Lama Yeshe on Buddhist psychology
Dr. Stan Gold Interviews Lama Yeshe, 25 March 1975
I was born near Lhasa, the capital of Tibet, and educated at Sera Monastic University,
one of the three great monasteries in Lhasa. There they taught us how to bring
an end to human problems not so much the problems people face in their relationship
to the external environment, but the internal, mental problems we all face. That
was what I studied Buddhist psychology; how to treat mental illness.
past ten years I have been working with Westerners, experimenting to see if Buddhist
psychology also works for the Western mind. In my experience, it has been extremely
effective. Recently, some of these students invited me to the West to give lectures
and meditation courses, so here I am.
We lamas think that the main point is
that human problems arise primarily from the mind, not from the external environment.
But rather than my talking about things that you might find irrelevant, perhaps
it would be better for you to ask specific questions so that I can address directly
the issues that are of most interest to you.
Dr. Stan Gold: Lama, thank you
very much for coming. Could I start by asking what you mean by "mental illness"?
Yeshe: By mental illness I mean the kind of mind that does not see reality; a
mind that tends to either exaggerate or underestimate the qualities of the person
or object it perceives, which always causes problems to arise. In the West, you
wouldn't consider this to be mental illness, but Western psychology's interpretation
is too narrow. If someone is obviously emotionally disturbed, you consider that
to be a problem, but if someone has a fundamental inability to see reality, to
understand his or her own true nature, you don't. Not knowing your own basic mental
attitude is a huge problem.
Human problems are more than just emotional distress
or disturbed relationships. In fact, those are tiny problems. It's as if there's
this huge ocean of problems below, but all we see are the small waves on the surface.
We focus on those "Oh, yes, that's a big problem" while ignoring the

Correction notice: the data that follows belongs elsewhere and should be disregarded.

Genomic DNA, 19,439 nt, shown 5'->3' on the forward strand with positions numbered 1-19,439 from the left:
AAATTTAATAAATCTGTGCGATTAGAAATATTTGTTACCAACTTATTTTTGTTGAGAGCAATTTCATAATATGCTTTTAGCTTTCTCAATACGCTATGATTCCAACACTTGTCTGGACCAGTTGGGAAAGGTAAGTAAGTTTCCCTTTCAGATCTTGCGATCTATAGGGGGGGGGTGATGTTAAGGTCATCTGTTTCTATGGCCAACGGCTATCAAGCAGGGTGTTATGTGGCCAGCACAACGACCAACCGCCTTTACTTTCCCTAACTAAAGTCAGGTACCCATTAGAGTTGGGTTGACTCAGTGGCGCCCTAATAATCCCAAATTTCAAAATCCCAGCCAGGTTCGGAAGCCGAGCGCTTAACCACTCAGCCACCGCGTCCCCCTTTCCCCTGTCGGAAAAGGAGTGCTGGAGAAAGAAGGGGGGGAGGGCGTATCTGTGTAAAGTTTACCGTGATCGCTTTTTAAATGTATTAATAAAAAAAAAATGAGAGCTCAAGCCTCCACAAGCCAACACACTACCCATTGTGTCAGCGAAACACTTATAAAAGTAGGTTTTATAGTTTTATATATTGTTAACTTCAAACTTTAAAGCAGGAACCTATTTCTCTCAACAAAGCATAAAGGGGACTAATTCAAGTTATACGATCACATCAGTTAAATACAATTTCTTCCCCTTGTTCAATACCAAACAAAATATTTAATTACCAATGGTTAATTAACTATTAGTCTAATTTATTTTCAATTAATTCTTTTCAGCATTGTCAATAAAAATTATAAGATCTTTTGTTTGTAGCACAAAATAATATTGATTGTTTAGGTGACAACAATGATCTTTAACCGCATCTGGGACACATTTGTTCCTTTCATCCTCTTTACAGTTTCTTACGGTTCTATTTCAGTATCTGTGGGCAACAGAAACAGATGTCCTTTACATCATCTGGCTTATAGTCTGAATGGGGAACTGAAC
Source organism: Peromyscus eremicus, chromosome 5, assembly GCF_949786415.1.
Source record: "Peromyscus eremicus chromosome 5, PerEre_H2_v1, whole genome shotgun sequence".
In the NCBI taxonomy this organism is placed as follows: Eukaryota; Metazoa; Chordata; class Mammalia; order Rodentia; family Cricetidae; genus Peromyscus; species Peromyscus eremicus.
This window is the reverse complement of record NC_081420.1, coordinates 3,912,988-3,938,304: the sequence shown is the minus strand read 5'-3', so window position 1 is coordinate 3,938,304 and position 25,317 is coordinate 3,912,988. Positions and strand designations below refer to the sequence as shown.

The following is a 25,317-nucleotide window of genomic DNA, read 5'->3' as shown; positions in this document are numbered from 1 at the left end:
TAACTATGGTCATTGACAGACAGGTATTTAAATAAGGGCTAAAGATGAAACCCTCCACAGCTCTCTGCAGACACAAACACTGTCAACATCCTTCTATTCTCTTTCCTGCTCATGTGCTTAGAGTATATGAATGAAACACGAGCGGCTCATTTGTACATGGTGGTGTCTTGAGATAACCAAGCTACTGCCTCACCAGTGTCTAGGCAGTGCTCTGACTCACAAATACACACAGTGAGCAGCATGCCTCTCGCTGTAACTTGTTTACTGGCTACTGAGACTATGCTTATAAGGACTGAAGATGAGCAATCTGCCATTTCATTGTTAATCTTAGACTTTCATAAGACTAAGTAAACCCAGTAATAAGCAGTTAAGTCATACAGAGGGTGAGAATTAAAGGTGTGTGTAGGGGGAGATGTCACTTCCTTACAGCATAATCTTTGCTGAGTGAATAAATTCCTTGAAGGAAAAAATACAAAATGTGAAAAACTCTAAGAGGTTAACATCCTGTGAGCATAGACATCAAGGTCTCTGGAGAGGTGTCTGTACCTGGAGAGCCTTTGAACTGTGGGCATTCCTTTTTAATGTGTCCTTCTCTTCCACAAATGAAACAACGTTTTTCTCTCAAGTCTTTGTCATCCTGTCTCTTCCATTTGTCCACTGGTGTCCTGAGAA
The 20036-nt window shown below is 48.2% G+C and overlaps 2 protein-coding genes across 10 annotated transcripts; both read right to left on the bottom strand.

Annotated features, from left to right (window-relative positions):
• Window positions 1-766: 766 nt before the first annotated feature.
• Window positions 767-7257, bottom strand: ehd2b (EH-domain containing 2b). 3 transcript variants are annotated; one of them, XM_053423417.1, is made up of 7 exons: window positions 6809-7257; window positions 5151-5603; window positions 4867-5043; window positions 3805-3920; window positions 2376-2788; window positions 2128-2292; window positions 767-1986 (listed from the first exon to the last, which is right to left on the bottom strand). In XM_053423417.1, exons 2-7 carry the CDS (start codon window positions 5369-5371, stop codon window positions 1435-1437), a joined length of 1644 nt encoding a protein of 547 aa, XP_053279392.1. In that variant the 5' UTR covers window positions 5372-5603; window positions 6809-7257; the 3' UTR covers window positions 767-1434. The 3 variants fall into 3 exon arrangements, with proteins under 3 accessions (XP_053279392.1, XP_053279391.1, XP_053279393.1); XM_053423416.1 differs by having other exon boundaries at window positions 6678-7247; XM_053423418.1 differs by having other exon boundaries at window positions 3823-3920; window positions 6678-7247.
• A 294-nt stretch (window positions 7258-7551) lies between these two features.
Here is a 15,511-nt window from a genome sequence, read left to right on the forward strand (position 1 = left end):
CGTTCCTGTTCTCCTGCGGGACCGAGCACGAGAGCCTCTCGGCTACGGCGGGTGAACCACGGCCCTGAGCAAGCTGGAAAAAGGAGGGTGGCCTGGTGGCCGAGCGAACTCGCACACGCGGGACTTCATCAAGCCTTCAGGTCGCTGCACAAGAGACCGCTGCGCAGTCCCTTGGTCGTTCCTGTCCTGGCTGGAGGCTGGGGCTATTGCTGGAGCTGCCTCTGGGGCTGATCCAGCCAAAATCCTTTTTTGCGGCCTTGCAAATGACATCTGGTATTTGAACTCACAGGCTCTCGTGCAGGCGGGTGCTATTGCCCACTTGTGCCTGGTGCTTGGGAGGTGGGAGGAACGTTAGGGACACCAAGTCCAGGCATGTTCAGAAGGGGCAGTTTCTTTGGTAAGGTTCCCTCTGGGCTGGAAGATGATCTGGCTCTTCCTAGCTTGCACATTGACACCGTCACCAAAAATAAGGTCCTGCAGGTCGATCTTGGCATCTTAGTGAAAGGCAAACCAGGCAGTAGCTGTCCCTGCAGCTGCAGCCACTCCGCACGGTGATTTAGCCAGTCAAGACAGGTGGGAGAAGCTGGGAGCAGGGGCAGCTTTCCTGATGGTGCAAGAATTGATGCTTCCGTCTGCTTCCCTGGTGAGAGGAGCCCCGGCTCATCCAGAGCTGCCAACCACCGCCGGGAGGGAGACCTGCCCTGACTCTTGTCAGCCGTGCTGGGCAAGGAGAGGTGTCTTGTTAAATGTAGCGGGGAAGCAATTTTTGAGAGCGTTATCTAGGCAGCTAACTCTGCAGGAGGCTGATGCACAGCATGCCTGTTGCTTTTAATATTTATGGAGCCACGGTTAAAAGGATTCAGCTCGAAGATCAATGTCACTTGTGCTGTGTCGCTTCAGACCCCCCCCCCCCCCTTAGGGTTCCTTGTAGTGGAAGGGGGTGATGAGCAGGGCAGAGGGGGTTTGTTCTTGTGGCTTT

actual cause, the dissatisfied nature of the human mind. It's difficult to see,
but we consider people who are unaware of the nature of their dissatisfied mind
to be mentally ill; their minds are not healthy.
Dr. Stan Gold: Lama Yeshe,
how do you go about treating mental illness? How do you help people with mental
Lama Yeshe: Yes, good, wonderful. My way of treating mental illness
is to try to have the person analyze the basic nature of his own problem. I try
to show him the true nature of his mind so that with his own mind he can understand
his own problems. If he can do that, he can solve his own problems himself. I
don't believe that I can solve his problems by simply talking to him a little.
That might make him feel a bit better, but it's very transient relief. The root
of his problems reaches deep into his mind; as long as it's there, changing circumstances
will cause more problems to emerge.
My method is to have him check his own
mind in order to gradually see its true nature. I've had the experience of giving
someone a little advice and having him think, "Oh, great, my problem's gone;
Lama solved it with just a few words," but that's a fabrication. He's just
making it up. There's no way you can understand your own mental problems without
your becoming your own psychologist. It's impossible.
Dr. Stan Gold: How do
you help people understand their problems? How do you go about it?
I try to show them the psychological aspect of their nature, how to check their
own minds. Once they know this, they can check and solve their own problems. I
try to teach them an approach.
Dr. Stan Gold: What, precisely, is the method
that you teach for looking at our mind's true nature?
Lama Yeshe: Basically
it's a form of checking, or analytical, knowledge-wisdom.
Dr. Stan Gold: Is
it a kind of meditation?
Lama Yeshe: Yes, analytical, or checking, meditation.
Stan Gold: How do you do that? How do you teach somebody to check?
Let me give you an example. Say I have a good feeling about somebody. I have to
ask myself, "Why do I feel good about this person? What makes me feel this